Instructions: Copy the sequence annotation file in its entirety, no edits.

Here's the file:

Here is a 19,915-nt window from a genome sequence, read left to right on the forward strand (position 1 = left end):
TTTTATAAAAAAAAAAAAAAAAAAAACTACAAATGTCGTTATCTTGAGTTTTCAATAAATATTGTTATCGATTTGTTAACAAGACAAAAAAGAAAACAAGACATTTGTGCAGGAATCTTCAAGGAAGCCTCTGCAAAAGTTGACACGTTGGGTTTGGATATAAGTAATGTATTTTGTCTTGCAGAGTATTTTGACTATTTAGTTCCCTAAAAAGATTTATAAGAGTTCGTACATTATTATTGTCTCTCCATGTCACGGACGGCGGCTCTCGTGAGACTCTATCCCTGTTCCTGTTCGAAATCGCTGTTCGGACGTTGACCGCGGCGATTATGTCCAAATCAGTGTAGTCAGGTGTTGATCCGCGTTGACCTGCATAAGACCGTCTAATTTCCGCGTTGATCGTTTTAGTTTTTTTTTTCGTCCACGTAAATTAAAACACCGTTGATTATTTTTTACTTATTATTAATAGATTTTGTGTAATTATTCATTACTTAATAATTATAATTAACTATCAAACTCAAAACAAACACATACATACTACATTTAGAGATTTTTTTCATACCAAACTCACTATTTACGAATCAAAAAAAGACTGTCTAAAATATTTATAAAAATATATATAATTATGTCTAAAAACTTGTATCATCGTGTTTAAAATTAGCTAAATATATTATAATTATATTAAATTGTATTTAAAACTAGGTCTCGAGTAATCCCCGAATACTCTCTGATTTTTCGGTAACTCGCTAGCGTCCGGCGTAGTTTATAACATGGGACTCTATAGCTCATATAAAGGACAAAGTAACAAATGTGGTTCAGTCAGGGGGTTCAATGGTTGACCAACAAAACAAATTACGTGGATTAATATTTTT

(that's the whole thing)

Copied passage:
Here is a 19,915-nt window from a genome sequence, read left to right on the forward strand (position 1 = left end):
TTTTATAAAAAAAAAAAAAAAAAAAACTACAAATGTCGTTATCTTGAGTTTTCAATAAATATTGTTATCGATTTGTTAACAAGACAAAAAAGAAAACAAGACATTTGTGCAGGAATCTTCAAGGAAGCCTCTGCAAAAGTTGACACGTTGGGTTTGGATATAAGTAATGTATTTTGTCTTGCAGAGTATTTTGACTATTTAGTTCCCTAAAAAGATTTATAAGAGTTCGTACATTATTATTGTCTCTCCATGTCACGGACGGCGGCTCTCGTGAGACTCTATCCCTGTTCCTGTTCGAAATCGCTGTTCGGACGTTGACCGCGGCGATTATGTCCAAATCAGTGTAGTCAGGTGTTGATCCGCGTTGACCTGCATAAGACCGTCTAATTTCCGCGTTGATCGTTTTAGTTTTTTTTTTCGTCCACGTAAATTAAAACACCGTTGATTATTTTTTACTTATTATTAATAGATTTTGTGTAATTATTCATTACTTAATAATTATAATTAACTATCAAACTCAAAACAAACACATACATACTACATTTAGAGATTTTTTTCATACCAAACTCACTATTTACGAATCAAAAAAAGACTGTCTAAAATATTTATAAAAATATATATAATTATGTCTAAAAACTTGTATCATCGTGTTTAAAATTAGCTAAATATATTATAATTATATTAAATTGTATTTAAAACTAGGTCTCGAGTAATCCCCGAATACTCTCTGATTTTTCGGTAACTCGCTAGCGTCCGGCGTAGTTTATAACATGGGACTCTATAGCTCATATAAAGGACAAAGTAACAAATGTGGTTCAGTCAGGGGGTTCAATGGTTGACCAACAAAACAAATTACGTGGATTAATATTTTT